One guy acting strangely is a nut. A bunch of people doing the same thing is called a church. - Shawn Mahaney
SOCIAL NETWORK Facebook has changed its mind on its privacy policies yet again, and is asking its one billion users to help it decide.
Two weeks ago, Facebook announced to much criticism that its users no longer had a say in its privacy policies, due to the low quality of comments that it often received.
Now Facebook users will be able to vote on a number of the social network's privacy policies up until 10 December, including changes regarding how Facebook handles their data, the way it shares data with hipster photo app Instagram and, bizarrely, whether it should let people vote on such policies in the future.
These votes will be regulated by an independent auditor, Facebook explained, and could well have an effect on the way Facebook makes decisions regarding its privacy policies.
It said, "Some of you were concerned that by ending the vote mechanism, you were losing your ability to shape the policies that govern Facebook. To be clear, our goal in modifying our site governance process is to make sure that we receive feedback from you in the best, most productive way possible so that we can be responsive to your input."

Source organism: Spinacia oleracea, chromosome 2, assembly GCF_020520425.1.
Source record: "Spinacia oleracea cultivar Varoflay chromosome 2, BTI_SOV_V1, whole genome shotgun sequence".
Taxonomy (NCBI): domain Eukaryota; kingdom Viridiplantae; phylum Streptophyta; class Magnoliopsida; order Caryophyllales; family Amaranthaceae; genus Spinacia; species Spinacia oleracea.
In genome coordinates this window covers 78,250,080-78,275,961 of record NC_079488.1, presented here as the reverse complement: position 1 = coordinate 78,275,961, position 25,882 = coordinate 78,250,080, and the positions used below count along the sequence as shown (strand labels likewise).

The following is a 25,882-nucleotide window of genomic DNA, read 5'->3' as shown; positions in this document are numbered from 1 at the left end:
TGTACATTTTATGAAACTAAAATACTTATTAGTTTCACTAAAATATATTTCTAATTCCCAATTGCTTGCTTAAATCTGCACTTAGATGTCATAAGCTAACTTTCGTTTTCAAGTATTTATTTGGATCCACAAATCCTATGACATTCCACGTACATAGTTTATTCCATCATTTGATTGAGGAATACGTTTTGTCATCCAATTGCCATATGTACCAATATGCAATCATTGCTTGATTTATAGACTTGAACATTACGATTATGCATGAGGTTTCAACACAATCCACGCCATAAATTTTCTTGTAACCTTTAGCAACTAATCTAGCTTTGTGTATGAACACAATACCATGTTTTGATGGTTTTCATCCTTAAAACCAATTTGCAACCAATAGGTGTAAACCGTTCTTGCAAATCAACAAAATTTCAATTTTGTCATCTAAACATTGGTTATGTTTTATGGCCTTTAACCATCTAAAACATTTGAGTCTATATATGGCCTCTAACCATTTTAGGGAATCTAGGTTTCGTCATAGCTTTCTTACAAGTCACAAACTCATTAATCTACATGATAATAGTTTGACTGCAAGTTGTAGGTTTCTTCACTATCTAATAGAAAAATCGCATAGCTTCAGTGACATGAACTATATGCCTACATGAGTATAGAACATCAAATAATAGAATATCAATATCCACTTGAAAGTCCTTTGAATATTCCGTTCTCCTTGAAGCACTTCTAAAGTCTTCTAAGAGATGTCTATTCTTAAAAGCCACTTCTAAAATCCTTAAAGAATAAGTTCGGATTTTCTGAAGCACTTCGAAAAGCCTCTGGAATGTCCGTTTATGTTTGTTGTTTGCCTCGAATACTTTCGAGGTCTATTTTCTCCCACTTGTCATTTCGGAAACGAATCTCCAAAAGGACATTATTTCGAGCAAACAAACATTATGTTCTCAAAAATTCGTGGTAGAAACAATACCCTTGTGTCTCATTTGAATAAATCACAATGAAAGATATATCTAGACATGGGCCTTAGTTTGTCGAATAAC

Elliot Schrage, Facebook VP of Communications, Public Policy and Marketing explained, "Many of you provided us with ideas on how we could continue to meet that goal. You pointed out that our decision to update the process gives us an opportunity to innovate and search for new and better ways to enhance participation.
"We agree and will incorporate your suggestions into creating new tools that enhance communication on Facebook about privacy and governance."
This change of heart comes as a privacy group has revealed plans to sue Facebook over its privacy policies.
Reuters reports that campaign group europe-v-facebook is going after the social network for failing to do enough to protect the privacy of its members. The student group has already seen some success from going after Facebook, managing to get rid of its facial recognition photo tagging feature. µ